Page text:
Walking out

Students should be aware that there are numerous ways to support issues important to them. As Angelo Fichera and Amanda Plaskin report in “Walkout, teach-in highlight student interest in Occupy” p. 1   , approximately

Students should be aware that there are numerous ways to support issues important to them.

As Angelo Fichera and Amanda Plaskin report in “Walkout, teach-in highlight student interest in Occupy” p. 1   , approximately 100 students walked out of their classes at noon on Oct. 21 to show support for Occupy Philadelphia, an on-going protest movement at City Hall that started on Oct. 6.

It is not our place to tell students whether or not they should support the Occupy Philadelphia movemen or university protests, but we can suggest ways for students to make a real impact on issues surrounding them.

The Temple News encourages students to vote. If they do not like what the government is doing, take steps to ensure those officials do not get re-elected at the polls and elect individuals that will act in their best interests. For example, if students were unhappy with the cuts in state appropriations to the university, it would not be in students’ best interests to see Gov. Tom Corbett re-elected.

Second, join or create a group that serves a specific purpose, whether formed by students or not. Ideas can get lost in the proverbial shuffle of goals, so students should join a specific group that pushes a particular agenda. It may not receive the same amount of exposure as Occupy Philadelphia, but smaller groups can raise awareness for a specific issue or perform a service in the community, which can have a long-lasting impact.

And finally, The Temple News encourages students to attend classes. Will going to one class change the world? No, but think about the big picture. Even if one is not a political science major, there are numerous classes around Temple that can help students become more informed about both local and national issues. Also, earning a degree sets students on the path to earning a job and hopefully putting them in a position where they have a platform to enact real change.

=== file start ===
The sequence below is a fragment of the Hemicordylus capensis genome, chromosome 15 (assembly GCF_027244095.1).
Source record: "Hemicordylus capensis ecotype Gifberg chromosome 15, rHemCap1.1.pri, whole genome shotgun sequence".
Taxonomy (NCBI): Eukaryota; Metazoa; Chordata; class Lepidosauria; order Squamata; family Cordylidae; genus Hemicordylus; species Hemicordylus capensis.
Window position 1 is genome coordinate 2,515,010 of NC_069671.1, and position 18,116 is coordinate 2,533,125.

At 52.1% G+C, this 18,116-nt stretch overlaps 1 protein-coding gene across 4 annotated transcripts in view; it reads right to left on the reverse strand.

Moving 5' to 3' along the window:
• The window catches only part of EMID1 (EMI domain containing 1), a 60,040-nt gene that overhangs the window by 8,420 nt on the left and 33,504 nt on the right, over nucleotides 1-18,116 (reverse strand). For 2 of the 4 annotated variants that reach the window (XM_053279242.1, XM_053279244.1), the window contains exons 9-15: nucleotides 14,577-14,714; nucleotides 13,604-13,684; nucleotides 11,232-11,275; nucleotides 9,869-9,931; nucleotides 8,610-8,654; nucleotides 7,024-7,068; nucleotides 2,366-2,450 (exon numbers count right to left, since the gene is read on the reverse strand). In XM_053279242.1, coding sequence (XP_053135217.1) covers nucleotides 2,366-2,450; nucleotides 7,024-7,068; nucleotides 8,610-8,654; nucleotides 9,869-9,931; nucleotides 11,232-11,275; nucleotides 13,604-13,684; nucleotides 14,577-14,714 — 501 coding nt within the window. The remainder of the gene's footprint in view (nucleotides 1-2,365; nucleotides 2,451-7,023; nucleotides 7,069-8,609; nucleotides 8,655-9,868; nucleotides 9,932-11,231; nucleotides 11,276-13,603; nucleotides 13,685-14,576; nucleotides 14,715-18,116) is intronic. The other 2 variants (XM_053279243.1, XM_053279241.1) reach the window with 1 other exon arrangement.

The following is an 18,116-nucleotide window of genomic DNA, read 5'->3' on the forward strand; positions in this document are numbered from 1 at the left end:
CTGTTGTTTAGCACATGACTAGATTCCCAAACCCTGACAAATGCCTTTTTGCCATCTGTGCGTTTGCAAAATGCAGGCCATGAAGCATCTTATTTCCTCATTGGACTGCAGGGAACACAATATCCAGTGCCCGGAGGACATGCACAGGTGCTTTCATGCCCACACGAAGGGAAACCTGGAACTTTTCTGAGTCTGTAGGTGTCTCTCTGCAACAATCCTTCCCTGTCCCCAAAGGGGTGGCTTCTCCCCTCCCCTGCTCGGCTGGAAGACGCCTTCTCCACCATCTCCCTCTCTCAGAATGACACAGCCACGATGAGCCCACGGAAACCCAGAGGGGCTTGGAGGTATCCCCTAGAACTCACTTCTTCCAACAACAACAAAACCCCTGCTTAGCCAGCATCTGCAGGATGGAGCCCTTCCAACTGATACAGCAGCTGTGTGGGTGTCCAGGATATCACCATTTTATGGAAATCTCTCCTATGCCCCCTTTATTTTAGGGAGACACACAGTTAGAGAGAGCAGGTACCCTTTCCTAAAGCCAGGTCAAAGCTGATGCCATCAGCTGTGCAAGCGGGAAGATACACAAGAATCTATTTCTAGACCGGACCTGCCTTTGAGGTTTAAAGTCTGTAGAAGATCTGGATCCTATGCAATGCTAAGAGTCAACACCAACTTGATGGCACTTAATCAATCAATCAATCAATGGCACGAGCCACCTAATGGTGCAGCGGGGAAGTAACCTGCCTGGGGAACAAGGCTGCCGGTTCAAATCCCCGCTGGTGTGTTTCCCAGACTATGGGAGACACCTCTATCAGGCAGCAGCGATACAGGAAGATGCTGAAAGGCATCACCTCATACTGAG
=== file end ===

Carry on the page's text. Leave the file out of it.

Occupy Philadelphia has some merit as the protest and its counterparts in other cities are bringing numerous issues into the public spotlight, but it won’t last forever. More has to be done than simply spending a day or week camped out at City Hall to create some real change in the nation.


  1. Sorry, my friend, but you are dead wrong. First of all, voting does not address specific issues. I care about things like fixing the very flawed, very racist, and utterly atrocious criminal justice system. I want to dismantle the prison and military industrial complexes. These are by no means radical proposals; I mean, who doesn’t want to see an end to systematic racism and the mass killings of hundreds of thousands of brown people around the world? I can’t vote for any candidate who feels simIlarly or will even begin to question systems of racist and classist oppression because such a candidate doesn’t exist within a two party system! What I can do, however, is join a mass movement of people who legitimately care about the well being of other people. This group, although they have no ‘coherent’ list of demands yet, is now international. Are the democrat and republican parties supported nationally? Absolutely not–the American political system is a joke! We are hated globally because of our imperialist wars, our neoliberal environmental policies, and our total disregard for the welfare of our citizens! Voting does not, and can not, do enough to change the system unless there is a viable third party candidate and in order for such a candidate to emerge and have a chance of winning any election, people need to become conscious of that fact that A. We do not have to live in a country where there is vast economic, racial, and gender inequality; and B. That we, as individuals, are not alone in our discontents and that we, as a group, have the power to make major structural change.

  2. *Implying our military exists for the sole purpose of committing ethnic genocide while our Commander-in-Chief is one of the “brown people”*

    *Implying we shouldn’t have a prison system*

    Those aren’t radical ideas at all. Nope.

    *Implying the overwhelming Republican takeover of the House after Obama’s election didn’t change the political environment whatsoever*

    *Implying third party candidates have done any good besides steal votes from other candidates to give one candidate an edge over the other*

    You’re a political science major? Do they let just anyone with an opinion graduate with that degree? I’m no Democrat, but I at least respect the fact that they use logic and reasoning to back up their statements besides saying the Government is a death machine.

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